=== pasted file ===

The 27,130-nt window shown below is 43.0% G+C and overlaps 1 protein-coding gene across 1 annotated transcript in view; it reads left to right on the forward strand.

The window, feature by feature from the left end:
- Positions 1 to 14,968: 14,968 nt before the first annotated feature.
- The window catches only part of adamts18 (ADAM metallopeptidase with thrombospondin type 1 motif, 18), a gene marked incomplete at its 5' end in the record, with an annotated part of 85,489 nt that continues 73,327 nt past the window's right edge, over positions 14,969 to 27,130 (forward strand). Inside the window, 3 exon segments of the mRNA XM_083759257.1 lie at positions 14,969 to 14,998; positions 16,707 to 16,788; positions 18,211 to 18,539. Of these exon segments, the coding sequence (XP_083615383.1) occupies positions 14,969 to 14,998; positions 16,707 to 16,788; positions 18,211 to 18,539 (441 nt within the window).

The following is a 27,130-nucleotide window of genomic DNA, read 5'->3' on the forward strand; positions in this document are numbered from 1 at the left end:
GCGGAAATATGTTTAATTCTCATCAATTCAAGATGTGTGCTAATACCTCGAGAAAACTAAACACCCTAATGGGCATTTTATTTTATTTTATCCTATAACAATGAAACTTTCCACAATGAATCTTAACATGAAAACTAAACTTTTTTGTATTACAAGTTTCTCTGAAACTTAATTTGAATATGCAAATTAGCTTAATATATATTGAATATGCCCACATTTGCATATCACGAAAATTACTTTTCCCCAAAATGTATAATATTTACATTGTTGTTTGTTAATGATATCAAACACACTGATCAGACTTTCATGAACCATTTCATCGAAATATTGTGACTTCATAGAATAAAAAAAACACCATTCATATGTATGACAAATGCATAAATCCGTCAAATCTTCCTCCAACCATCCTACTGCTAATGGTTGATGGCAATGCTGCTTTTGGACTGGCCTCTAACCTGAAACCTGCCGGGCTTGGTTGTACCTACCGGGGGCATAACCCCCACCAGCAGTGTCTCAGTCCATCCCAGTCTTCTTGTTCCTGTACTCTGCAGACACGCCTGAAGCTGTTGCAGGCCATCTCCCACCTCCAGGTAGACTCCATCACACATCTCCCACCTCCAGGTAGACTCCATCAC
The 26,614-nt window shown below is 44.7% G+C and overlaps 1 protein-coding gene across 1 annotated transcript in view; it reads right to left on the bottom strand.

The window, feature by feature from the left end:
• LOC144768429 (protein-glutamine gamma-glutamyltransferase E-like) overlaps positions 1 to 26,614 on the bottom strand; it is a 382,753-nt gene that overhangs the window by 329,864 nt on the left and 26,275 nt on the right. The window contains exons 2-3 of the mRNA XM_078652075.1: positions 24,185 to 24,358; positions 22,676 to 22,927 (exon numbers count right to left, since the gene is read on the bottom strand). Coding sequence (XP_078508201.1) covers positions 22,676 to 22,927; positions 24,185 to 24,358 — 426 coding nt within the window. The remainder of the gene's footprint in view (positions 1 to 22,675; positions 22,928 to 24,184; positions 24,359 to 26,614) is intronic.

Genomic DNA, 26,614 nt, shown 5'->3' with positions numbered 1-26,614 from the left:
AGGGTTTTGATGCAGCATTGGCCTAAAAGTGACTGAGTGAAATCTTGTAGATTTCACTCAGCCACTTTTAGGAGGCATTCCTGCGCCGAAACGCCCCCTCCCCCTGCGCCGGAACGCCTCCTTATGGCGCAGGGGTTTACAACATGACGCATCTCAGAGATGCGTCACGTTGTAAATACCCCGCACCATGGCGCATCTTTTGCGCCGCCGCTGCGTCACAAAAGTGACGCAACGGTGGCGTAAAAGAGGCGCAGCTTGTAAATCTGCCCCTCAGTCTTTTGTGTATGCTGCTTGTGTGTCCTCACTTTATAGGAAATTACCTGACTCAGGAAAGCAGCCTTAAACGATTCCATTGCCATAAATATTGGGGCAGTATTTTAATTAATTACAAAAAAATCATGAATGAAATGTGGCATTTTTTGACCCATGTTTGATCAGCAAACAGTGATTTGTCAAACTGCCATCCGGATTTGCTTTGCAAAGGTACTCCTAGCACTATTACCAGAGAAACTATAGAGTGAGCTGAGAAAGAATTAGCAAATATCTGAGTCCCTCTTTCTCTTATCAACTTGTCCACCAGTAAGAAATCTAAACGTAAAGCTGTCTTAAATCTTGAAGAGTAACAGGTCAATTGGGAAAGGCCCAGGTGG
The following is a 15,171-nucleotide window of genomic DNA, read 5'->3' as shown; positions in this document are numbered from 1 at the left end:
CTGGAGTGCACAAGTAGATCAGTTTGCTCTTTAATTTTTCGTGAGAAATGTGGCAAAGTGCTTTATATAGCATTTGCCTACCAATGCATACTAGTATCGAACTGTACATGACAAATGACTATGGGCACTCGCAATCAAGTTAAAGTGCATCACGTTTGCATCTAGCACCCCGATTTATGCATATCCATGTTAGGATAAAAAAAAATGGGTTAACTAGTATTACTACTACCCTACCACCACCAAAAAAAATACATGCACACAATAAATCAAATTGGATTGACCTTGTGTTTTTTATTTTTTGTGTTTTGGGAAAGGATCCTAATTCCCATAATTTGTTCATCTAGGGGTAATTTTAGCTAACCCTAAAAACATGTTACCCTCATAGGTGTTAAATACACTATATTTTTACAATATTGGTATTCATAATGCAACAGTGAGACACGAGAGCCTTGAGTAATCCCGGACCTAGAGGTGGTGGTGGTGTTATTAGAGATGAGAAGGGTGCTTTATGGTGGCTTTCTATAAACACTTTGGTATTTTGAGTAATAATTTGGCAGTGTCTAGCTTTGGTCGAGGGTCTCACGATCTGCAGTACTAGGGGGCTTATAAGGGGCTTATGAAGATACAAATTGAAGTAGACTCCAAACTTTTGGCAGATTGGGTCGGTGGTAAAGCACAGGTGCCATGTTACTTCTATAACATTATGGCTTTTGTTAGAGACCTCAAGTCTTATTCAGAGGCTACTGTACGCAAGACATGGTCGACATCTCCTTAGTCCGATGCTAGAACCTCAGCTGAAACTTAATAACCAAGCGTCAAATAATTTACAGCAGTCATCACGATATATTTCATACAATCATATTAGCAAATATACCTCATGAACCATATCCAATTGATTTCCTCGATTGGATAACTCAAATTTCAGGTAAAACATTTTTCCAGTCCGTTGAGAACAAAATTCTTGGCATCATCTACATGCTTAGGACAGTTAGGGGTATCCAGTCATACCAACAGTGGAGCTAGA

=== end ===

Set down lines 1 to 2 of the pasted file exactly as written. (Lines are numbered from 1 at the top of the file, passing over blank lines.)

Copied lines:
The 27,130-nt window shown below is 43.0% G+C and overlaps 1 protein-coding gene across 1 annotated transcript in view; it reads left to right on the forward strand.

The window, feature by feature from the left end: